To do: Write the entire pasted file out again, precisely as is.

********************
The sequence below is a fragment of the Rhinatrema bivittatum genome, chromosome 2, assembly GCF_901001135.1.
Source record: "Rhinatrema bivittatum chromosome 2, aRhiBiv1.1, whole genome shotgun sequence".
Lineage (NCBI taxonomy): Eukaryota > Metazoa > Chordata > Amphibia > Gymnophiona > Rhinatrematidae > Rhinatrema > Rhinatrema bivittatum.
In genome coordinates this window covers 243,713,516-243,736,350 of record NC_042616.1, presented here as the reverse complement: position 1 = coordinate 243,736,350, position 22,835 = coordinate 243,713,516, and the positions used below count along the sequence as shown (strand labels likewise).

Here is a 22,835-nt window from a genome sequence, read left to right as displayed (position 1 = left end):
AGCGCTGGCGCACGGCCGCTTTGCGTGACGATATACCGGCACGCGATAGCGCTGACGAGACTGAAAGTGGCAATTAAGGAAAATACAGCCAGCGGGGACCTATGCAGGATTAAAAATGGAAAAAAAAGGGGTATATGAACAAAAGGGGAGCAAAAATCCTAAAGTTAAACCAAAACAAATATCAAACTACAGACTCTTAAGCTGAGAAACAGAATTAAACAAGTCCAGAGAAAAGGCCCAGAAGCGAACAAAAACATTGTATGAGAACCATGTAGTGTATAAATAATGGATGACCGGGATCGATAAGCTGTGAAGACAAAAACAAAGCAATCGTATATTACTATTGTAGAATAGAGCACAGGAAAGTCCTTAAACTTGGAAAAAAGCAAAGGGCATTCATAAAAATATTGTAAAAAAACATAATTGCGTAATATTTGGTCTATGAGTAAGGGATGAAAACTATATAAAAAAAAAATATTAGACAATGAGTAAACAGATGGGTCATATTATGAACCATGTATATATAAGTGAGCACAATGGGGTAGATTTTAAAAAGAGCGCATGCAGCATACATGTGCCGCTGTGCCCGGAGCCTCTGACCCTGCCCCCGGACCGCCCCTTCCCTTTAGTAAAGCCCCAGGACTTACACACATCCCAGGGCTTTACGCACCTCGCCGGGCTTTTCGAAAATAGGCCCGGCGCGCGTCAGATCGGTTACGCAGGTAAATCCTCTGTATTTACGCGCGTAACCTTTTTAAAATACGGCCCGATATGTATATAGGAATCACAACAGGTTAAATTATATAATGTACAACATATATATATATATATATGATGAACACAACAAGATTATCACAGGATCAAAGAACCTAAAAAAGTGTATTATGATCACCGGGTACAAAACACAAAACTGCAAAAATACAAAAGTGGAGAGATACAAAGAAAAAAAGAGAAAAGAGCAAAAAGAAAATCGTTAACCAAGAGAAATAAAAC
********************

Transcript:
The sequence below is a fragment of the Rhinatrema bivittatum genome, chromosome 2, assembly GCF_901001135.1.
Source record: "Rhinatrema bivittatum chromosome 2, aRhiBiv1.1, whole genome shotgun sequence".
Lineage (NCBI taxonomy): Eukaryota > Metazoa > Chordata > Amphibia > Gymnophiona > Rhinatrematidae > Rhinatrema > Rhinatrema bivittatum.
In genome coordinates this window covers 243,713,516-243,736,350 of record NC_042616.1, presented here as the reverse complement: position 1 = coordinate 243,736,350, position 22,835 = coordinate 243,713,516, and the positions used below count along the sequence as shown (strand labels likewise).

Here is a 22,835-nt window from a genome sequence, read left to right as displayed (position 1 = left end):
AGCGCTGGCGCACGGCCGCTTTGCGTGACGATATACCGGCACGCGATAGCGCTGACGAGACTGAAAGTGGCAATTAAGGAAAATACAGCCAGCGGGGACCTATGCAGGATTAAAAATGGAAAAAAAAGGGGTATATGAACAAAAGGGGAGCAAAAATCCTAAAGTTAAACCAAAACAAATATCAAACTACAGACTCTTAAGCTGAGAAACAGAATTAAACAAGTCCAGAGAAAAGGCCCAGAAGCGAACAAAAACATTGTATGAGAACCATGTAGTGTATAAATAATGGATGACCGGGATCGATAAGCTGTGAAGACAAAAACAAAGCAATCGTATATTACTATTGTAGAATAGAGCACAGGAAAGTCCTTAAACTTGGAAAAAAGCAAAGGGCATTCATAAAAATATTGTAAAAAAACATAATTGCGTAATATTTGGTCTATGAGTAAGGGATGAAAACTATATAAAAAAAAAATATTAGACAATGAGTAAACAGATGGGTCATATTATGAACCATGTATATATAAGTGAGCACAATGGGGTAGATTTTAAAAAGAGCGCATGCAGCATACATGTGCCGCTGTGCCCGGAGCCTCTGACCCTGCCCCCGGACCGCCCCTTCCCTTTAGTAAAGCCCCAGGACTTACACACATCCCAGGGCTTTACGCACCTCGCCGGGCTTTTCGAAAATAGGCCCGGCGCGCGTCAGATCGGTTACGCAGGTAAATCCTCTGTATTTACGCGCGTAACCTTTTTAAAATACGGCCCGATATGTATATAGGAATCACAACAGGTTAAATTATATAATGTACAACATATATATATATATATATGATGAACACAACAAGATTATCACAGGATCAAAGAACCTAAAAAAGTGTATTATGATCACCGGGTACAAAACACAAAACTGCAAAAATACAAAAGTGGAGAGATACAAAGAAAAAAAGAGAAAAGAGCAAAAAGAAAATCGTTAACCAAGAGAAATAAAAC